Here's the second story of a move I made to an overcast, cloudy town, and besides some joy, there's some gratitude mixed in with this, a story of small town manners.
Corvallis Oregon was the northern locale my then-husband was relocating to for a post-doctoral position. I knew very little about Oregon, less about Corvallis. In November, 1978, we packed up Roxy the Rastapoodle and Bootsy the cat and drove nonstop to Corvallis. The professor who had hired my husband had rented a townhouse for us and we moved in the night we arrived.
|Corvallis Oregon - courtesy of gardengrumblesandcrossstitchfumbles|
The next morning we awoke and I was driving him to his job so I could have the car and shop. When we walked outside, what looked like snow was falling, but when I went to clean it off the car, it didn't feel like snow, and there was a smell of smoke in the air, lots of smoke. Rain had fallen, and it was freezing, so we began the drive, and I spun out on some "black" (invisible) ice over a bridge. Luckily, there were no other cars nearby, and I was able to keep driving. We didn't have a TV (hippies!) and so I went back to the townhouse wondering what was going on. Gray, rain, fake snow, smoke. Not a good welcome to this little town.
We found out later in the day that a tire dump had caught on fire, and the "snow" was ash from it, blanketing the region, accompanied by the strong smoke smell. I spent many days indoors through December, until I got a job in January, but I didn't suffer from SAD, which is good, because in a new town, no friends, the holidays, no job, gray skies and rain, I could have been a really bad case.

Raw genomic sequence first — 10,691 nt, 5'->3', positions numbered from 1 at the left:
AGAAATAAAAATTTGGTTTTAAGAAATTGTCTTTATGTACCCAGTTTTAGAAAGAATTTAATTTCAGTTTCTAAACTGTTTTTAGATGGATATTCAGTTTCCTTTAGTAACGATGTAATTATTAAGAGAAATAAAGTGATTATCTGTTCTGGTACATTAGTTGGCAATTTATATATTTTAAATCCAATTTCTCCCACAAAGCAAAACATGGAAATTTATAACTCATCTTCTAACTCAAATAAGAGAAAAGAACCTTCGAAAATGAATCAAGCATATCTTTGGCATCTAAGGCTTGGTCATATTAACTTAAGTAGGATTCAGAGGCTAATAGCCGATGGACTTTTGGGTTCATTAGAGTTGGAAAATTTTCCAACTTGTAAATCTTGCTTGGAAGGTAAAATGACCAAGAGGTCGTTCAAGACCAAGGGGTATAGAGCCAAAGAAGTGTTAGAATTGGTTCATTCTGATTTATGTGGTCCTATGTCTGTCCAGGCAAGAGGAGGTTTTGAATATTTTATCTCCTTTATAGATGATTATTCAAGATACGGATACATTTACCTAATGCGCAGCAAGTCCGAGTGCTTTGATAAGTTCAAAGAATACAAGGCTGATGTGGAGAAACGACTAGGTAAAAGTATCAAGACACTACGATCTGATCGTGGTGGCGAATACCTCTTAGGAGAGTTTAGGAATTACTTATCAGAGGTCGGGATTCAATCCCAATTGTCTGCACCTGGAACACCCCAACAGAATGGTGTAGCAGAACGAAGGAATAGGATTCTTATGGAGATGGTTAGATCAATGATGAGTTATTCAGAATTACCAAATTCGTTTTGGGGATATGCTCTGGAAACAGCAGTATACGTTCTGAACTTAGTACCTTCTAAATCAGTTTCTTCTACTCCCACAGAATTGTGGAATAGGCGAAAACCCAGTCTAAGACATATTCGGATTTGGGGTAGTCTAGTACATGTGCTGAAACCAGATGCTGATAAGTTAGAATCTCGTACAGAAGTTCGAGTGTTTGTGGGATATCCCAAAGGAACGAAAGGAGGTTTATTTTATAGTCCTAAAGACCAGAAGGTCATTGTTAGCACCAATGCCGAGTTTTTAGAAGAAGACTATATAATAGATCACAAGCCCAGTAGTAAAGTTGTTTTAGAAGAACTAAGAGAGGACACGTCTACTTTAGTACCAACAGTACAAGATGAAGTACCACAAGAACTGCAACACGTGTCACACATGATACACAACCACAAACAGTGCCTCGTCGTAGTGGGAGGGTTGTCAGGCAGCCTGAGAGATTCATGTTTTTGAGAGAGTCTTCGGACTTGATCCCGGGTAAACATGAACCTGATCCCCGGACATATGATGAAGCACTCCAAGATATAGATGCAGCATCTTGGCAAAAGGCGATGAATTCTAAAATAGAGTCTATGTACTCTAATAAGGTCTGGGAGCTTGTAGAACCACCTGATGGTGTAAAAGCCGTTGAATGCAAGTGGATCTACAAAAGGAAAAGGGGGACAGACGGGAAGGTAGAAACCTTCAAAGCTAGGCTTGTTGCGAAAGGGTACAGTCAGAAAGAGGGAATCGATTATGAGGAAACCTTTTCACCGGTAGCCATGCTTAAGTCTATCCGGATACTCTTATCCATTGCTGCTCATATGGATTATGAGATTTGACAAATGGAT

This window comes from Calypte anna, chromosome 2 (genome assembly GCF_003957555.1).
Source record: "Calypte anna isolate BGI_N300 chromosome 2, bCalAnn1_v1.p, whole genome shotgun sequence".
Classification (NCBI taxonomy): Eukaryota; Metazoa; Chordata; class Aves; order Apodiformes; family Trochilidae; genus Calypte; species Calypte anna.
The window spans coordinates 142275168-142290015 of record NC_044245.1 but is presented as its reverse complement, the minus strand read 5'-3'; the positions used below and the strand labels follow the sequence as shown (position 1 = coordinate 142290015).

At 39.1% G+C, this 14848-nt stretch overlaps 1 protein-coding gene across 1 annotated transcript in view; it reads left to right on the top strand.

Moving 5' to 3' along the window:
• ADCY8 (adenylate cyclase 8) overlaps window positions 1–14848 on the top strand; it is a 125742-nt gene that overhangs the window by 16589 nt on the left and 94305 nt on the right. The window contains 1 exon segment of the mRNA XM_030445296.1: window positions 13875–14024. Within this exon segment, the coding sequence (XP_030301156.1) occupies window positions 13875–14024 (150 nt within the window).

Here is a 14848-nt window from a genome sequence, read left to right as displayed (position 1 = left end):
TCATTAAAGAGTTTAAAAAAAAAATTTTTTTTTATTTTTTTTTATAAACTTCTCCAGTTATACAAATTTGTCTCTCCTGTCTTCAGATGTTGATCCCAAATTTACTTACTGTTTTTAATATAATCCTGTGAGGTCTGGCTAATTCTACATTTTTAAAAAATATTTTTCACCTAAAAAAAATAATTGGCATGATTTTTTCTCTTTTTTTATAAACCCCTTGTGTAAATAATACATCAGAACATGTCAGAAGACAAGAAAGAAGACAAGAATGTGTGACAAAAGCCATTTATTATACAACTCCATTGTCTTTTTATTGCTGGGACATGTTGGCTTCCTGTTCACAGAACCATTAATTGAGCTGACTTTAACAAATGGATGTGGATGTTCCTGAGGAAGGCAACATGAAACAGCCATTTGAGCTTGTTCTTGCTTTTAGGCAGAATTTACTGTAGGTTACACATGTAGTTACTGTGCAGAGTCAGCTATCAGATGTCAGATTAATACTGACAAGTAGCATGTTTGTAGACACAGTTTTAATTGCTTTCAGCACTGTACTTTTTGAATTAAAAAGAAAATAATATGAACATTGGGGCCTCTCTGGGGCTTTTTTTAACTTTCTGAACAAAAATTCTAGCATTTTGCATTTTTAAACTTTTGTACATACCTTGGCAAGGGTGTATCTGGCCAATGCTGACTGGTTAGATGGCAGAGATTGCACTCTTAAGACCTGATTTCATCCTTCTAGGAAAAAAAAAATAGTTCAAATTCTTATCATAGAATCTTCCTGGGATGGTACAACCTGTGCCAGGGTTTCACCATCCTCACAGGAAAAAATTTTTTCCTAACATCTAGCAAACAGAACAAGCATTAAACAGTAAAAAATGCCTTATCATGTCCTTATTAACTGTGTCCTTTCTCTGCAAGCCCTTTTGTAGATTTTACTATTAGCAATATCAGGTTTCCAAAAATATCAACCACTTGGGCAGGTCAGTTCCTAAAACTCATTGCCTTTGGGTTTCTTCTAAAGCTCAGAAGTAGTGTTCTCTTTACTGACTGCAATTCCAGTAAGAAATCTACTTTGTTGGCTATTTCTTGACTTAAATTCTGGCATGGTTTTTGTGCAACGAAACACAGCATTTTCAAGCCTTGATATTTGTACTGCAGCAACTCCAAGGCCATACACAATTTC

In January or February, we had made some new friends, so we invited them over for some of my homecooked Chinese food and a "human scent strip" party. I had held many of these in various cities in California, and they were always a lot of fun. I'd dip a toothpick in oils and dab all of the fingers of the friends with 10 different scents, and when the fingers were done, I'd start on the wrists, top side first, then underside, and up the arms I'd go. Everyone was engaged with the oils and chatting about them, and off they'd go, into the night, back to their homes, smelling like a fragrant garden.
Corvallis is a small town, somewhat isolated, and has a down-to-earth vibe. Imagine my surprise when, the next day after the party, four of the six guests called to thank me for the party and talk about the aromatics. Nobody in California had ever called to thank me. I know they enjoyed themselves, but maybe the bigger city folks were lacking in the small town manners.
That always stayed with me. Small town folks may be more appreciative and show gratitude easier than those in fast-paced places.
|Nichols' homespun images had me fooled, but they were totally forgiven because...see below..|
My biggest discovery there, totally unexpected (well, besides the unexpected paper pulp mill) - dill weed oil. I had been collecting essential oils and absolutes for years, but never saw dill weed. I got it, and started cooking with it, making spanakopita and chicken soup and potato salad. Love those essential oils, yum, yum! That's why Nichols' is totally forgiven for the image/reality disconnect - they introduced me to the art of cooking with essential oils! ;-)
|Showing the Anya's Garden perfume love :-) Next month the Guild will have a "Love" event, so make sure you subscribe to this blog and check back then!|
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